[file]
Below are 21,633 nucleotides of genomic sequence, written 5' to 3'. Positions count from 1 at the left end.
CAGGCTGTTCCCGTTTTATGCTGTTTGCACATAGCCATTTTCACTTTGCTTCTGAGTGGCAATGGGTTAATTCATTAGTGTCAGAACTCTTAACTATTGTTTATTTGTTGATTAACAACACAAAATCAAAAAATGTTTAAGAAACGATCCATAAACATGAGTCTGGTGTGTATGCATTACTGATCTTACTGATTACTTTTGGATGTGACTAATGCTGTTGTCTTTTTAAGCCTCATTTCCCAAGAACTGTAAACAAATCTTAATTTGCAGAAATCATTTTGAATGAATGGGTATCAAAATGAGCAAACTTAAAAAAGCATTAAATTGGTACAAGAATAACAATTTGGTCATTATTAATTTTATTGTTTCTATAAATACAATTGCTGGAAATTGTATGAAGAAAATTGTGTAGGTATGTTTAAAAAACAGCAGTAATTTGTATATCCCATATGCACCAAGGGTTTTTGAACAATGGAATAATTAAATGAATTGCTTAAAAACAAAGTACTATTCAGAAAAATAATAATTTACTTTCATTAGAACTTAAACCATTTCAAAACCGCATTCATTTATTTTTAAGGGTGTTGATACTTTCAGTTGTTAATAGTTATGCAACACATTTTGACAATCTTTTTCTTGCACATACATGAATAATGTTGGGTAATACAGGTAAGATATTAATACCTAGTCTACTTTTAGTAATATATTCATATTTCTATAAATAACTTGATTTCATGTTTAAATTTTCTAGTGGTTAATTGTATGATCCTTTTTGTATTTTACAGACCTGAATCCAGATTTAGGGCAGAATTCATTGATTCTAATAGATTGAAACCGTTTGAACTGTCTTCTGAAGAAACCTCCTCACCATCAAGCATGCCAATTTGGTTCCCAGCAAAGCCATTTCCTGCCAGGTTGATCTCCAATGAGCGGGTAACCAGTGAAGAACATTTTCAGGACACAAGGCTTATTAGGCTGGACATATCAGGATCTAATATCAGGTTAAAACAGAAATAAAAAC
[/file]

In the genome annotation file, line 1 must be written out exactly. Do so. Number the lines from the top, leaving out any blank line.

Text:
Below are 21,633 nucleotides of genomic sequence, written 5' to 3'. Positions count from 1 at the left end.